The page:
The Movie Waffler New Release Review - MAXXXINE | The Movie Waffler

New Release Review - MAXXXINE

Maxxxine review
A rising movie star is targeted by a serial killer in 1980s Los Angeles.

Review by Eric Hillis

Directed by: Ti West

Starring: Mia Goth, Elizabeth Debicki, Moses Sumney, Michelle Monaghan, Bobby Cannavale, Lily Collins, Halsey, Giancarlo Esposito, Kevin Bacon

Maxxxine poster

With 2022's X, Ti West delivered a successful homage to hicksploitation thrillers like The Texas Chain Saw Massacre, Eaten Alive and Motel Hell. Hicksploitation is one of the easier sub-genres to imitate as all you need are some good-looking young folk to be butchered by redneck grotesqueries. That said, many filmmakers have tried and failed to emulate this simple formula, with only X and Devereux Milburn's underseen Honeydew managing to pull it off in recent years.

Maxxxine review

Following his WWI era prequel Pearl, West now delivers a direct sequel to X in Maxxxine, which catches up with Mia Goth's Maxine Minx, the pornstar survivor of X's night of terror, in the Hollywood of 1985. Once again West is playing in a nostalgic sandbox, this time triggering memories of those lurid Hollywood thrillers of the '80s: movies like Ken Russell's Crimes of Passion, Robert Vincent O'Neil's Angel and Gary Sherman's Vice Squad. If you were hoping this might be West's Once Upon a Time in Hollywood, you'll be disappointed to find it's his Last Night in Soho, a hollow piece of cosplay that is somehow more regressive than the decades old movies it's homaging/pastiching.

The movie opens with a montage of (largely anachronistic for its 1985 setting) news clips in the vein of Ben Affleck's Air that takes us back to the "Satanic Panic" of the era and reminds us how Los Angeles was terrorised by the serial killer known as "The Night Staker." In this fraught milieu we find Maxine attempting to make the unlikely leap from porn to mainstream cinema. She manages to achieve this with a successful audition for a horror sequel, "The Puritan II," in which she impresses the director, Elizabeth Bender (Elizabeth Debicki), with her ruthless determination. Maxine's potential rise is tempered by her fellow pornstars being bumped off as each of them is lured to a mansion in the Hollywood hills by a mysterious "out of town producer." Maxine finds herself being stalked by a figure dressed like the killer from Mario Bava's Blood and Black Lace, along with a sleazy private eye (Kevin Bacon, sporting a Jake Gittes ensemble and even ending up with a plaster over his nose at one point) who has been hired by someone from her past.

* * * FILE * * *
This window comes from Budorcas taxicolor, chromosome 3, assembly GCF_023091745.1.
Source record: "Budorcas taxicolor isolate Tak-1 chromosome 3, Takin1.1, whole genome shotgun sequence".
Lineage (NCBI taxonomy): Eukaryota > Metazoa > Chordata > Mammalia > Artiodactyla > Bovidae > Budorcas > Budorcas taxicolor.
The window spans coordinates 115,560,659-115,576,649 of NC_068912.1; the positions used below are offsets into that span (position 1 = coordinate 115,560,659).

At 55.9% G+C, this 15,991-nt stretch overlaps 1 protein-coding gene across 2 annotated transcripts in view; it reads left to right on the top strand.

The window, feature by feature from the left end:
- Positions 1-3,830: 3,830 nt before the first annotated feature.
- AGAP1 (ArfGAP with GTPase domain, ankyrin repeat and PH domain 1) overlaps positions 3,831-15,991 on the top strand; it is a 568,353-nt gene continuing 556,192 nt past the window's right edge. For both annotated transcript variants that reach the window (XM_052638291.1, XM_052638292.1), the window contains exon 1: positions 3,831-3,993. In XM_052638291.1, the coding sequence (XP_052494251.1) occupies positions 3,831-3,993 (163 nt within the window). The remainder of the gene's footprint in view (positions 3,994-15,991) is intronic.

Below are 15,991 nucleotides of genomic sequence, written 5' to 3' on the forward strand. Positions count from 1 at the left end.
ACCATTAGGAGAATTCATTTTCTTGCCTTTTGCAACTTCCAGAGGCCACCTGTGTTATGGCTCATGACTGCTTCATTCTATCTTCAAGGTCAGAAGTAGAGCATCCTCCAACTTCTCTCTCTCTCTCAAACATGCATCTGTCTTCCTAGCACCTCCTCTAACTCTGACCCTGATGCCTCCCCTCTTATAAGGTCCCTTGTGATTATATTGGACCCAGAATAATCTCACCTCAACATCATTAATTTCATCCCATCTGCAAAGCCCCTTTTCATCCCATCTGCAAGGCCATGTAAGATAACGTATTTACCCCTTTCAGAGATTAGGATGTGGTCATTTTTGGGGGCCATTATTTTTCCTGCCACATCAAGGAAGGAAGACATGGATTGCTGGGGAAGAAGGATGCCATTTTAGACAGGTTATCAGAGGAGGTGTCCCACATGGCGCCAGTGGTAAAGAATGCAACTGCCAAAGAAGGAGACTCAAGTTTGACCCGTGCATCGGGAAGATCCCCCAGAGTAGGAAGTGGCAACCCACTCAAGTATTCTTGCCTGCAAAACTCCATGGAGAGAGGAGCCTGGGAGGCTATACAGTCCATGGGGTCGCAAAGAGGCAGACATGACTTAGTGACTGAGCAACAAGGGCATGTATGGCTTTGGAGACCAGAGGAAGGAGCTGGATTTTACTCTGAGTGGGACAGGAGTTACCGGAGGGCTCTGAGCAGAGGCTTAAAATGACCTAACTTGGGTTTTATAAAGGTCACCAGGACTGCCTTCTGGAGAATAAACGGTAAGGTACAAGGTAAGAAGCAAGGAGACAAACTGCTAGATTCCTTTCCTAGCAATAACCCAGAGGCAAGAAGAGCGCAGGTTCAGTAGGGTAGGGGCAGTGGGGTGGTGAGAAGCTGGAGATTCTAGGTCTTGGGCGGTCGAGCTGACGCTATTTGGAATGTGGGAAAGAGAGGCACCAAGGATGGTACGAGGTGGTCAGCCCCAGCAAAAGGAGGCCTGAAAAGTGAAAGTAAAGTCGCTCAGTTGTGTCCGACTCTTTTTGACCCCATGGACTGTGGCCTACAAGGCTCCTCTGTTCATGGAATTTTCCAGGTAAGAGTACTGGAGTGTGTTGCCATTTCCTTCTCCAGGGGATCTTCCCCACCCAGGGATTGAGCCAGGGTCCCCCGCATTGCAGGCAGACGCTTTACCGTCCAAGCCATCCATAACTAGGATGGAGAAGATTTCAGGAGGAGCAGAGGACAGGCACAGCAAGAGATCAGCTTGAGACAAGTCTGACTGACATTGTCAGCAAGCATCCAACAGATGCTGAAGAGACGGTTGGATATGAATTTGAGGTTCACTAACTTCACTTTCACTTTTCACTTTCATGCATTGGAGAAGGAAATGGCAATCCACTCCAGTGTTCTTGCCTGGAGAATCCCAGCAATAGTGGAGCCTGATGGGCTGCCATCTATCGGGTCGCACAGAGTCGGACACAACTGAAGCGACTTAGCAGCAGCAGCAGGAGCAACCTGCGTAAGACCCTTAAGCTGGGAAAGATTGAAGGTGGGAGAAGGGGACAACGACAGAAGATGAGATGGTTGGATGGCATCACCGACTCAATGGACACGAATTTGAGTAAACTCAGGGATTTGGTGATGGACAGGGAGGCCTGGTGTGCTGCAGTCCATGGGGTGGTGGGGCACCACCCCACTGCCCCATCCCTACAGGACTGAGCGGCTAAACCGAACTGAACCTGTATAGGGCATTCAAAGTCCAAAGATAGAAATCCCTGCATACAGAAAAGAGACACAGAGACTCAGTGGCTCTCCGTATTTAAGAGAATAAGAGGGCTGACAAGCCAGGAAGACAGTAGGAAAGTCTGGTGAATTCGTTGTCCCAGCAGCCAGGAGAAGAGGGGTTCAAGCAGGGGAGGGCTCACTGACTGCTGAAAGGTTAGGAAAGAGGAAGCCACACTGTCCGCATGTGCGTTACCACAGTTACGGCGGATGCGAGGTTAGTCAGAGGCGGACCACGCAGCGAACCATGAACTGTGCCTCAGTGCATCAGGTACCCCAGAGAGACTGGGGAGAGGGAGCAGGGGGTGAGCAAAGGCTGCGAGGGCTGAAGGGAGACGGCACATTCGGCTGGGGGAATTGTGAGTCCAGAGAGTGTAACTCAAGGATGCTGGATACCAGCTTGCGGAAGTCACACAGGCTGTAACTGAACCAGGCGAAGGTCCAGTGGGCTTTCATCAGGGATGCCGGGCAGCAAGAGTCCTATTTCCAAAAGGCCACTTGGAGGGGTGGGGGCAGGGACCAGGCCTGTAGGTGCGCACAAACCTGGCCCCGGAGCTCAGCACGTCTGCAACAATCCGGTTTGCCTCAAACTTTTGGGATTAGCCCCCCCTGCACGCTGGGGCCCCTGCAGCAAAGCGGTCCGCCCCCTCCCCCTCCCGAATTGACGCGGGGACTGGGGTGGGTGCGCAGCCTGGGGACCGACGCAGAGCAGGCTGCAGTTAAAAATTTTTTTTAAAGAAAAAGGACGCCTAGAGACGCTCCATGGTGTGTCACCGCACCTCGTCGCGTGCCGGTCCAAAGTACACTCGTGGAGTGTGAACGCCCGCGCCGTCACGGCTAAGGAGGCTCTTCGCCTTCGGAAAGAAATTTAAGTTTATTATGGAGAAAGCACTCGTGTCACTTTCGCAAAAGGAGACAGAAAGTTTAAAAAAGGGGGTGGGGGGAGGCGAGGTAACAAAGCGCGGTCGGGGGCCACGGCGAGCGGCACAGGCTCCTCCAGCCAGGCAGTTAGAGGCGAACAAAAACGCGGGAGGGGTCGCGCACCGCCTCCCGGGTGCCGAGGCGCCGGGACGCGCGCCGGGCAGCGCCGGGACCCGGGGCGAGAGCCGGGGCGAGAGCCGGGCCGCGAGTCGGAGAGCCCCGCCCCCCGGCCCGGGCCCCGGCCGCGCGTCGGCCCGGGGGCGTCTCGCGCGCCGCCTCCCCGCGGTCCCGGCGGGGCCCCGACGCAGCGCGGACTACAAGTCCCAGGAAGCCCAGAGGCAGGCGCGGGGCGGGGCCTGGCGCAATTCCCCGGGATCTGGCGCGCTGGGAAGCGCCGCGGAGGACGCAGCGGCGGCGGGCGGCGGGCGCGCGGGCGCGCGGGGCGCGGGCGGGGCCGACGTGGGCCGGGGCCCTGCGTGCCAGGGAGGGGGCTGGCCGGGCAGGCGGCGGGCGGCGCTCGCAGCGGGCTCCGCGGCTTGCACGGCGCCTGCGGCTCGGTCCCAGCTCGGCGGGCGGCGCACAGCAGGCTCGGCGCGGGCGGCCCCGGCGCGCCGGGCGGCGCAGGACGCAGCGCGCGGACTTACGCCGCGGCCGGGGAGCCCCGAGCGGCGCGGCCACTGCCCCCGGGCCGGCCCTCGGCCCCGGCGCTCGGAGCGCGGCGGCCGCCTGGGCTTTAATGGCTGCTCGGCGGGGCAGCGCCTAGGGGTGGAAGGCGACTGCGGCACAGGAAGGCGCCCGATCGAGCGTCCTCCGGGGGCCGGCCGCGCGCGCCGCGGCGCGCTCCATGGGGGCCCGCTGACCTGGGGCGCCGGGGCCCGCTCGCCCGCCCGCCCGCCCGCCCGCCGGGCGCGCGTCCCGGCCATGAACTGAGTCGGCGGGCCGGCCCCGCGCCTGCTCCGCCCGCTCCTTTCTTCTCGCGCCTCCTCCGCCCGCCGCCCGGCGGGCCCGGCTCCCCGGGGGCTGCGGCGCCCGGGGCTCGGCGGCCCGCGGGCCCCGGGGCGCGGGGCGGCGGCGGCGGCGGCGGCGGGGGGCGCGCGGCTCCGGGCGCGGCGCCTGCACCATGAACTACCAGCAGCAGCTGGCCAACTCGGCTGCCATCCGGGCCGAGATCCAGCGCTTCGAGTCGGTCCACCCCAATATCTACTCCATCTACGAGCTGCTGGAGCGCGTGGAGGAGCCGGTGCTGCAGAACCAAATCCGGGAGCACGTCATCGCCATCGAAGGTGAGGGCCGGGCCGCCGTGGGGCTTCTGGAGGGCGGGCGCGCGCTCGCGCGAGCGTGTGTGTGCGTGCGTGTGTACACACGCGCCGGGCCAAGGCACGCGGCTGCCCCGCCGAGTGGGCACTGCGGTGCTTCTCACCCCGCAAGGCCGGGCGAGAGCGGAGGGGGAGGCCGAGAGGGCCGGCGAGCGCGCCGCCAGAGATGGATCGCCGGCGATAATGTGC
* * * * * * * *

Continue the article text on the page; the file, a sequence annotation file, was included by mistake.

Maxxxine review

Where West easily nailed the simple look and feel of redneck horror he only manages to replicate the look of '80s thrillers here. Maxxxine looks the part with its neon-soaked Hollywood Boulevard and sinister mansions in the Hollywood hills, but it never feels like the sort of movies it's in thrall to. Distanced from the era it's attempting to replicate, Maxxxine lacks the anti-Reagan anger that fuelled many of these films. I recall watching movies like Angel and Crimes of Passion as a kid and while I couldn't grasp their political context, I knew I was watching something that contradicted everything the powers that be of the era were telling me was correct. Angel was one of the first films to feature a trans character in a positive light, while Crimes of Passion dared to portray sex work as something liberating while mocking the hypocrisy of the church. By contrast, Maxxxine is oddly regressive in how it posits its pornstars as a group of narcissistic social climbers while it portrays the police in a positive light despite history providing plenty of evidence of American law enforcement's disdain for sex workers in this era. Perhaps what's most odd about Maxxxine is its complete lack of acknowledgment of the AIDS crisis, given how it's set in the world of sex work.

West also struggles to eke out a satisfying narrative. There are nods to the influence of the German Krimi and Italian Giallo genres, but only superficially. Krimis and Gialli were essentially lurid updates of Agatha Christie whodunits, setting up various characters as the potential killer. West never does this here. There's never any question that anyone around Maxine might be responsible for the murders, so we're robbed of the fun of trying to guess who's doin' it. When the killer's identity is finally revealed, it only adds to the regressive nature of the film's take on porn/horror vs Christianity. In interviews West has been keen to point out how he's on the side of the fomer, but his film leaves you with some doubts.

Maxxxine review

It's a shame Maxxxine is such an empty experience as it's anchored by a tremendous performance by Goth as the sort of determined '80s woman who views Madonna's 'Material Girl' as a philosophical tract. There are fun side performances, especially Debicki, who plays her tough British director as though she's the villain of the week on Columbo. But to evoke the name of a great giallo from 1985, there's simply "Nothing Underneath" the neon coating here. The most interesting genre filmmakers use genre as a means to an end, but like Eli Roth, for West genre is the end. He seems to care not so much about the sand, only the sandbox, and his latest film is as superifical and vacuous as the infamous decade in which it takes place.

Maxxxine is in UK/ROI cinemas from July 5th.

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